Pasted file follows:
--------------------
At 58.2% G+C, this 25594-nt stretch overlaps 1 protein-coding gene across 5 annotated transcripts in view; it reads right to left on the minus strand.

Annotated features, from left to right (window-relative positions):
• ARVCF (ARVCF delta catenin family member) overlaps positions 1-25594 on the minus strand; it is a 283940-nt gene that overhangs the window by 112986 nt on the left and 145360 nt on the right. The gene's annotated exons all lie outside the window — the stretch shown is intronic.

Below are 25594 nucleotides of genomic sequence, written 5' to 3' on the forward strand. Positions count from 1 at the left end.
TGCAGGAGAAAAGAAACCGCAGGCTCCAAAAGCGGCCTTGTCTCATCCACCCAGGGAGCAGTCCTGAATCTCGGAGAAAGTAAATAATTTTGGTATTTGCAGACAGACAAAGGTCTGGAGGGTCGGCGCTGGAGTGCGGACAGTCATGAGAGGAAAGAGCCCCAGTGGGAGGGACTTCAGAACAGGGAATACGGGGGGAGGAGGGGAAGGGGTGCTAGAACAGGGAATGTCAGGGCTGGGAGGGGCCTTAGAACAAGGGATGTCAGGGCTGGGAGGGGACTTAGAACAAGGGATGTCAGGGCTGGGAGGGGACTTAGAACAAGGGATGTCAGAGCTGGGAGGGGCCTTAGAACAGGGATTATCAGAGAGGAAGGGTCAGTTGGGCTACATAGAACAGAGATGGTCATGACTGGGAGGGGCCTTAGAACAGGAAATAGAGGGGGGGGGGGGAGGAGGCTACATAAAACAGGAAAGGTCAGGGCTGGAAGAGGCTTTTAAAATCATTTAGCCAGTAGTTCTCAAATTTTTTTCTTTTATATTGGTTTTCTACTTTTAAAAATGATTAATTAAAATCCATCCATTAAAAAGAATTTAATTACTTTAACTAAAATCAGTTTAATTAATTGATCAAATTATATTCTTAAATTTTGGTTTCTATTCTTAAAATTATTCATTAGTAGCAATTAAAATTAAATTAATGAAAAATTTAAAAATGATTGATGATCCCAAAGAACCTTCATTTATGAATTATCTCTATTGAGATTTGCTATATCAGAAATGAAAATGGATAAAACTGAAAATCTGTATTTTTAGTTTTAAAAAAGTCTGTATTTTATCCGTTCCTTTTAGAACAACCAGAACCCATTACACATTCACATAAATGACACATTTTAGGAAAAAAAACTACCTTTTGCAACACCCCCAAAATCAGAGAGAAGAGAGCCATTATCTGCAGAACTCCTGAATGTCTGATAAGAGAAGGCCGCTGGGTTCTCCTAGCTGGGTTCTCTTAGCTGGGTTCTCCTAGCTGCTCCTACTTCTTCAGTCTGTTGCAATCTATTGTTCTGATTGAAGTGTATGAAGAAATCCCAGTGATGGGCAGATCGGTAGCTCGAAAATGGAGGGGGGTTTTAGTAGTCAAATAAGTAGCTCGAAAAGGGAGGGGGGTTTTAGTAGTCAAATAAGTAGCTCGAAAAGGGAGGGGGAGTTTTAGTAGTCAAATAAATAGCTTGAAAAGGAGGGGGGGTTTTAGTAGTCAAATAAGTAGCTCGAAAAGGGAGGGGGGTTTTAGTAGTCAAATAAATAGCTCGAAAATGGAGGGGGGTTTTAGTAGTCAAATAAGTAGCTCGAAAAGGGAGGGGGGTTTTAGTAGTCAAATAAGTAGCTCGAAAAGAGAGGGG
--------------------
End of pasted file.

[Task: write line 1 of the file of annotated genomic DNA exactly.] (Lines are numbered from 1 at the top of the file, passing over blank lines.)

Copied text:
At 58.2% G+C, this 25594-nt stretch overlaps 1 protein-coding gene across 5 annotated transcripts in view; it reads right to left on the minus strand.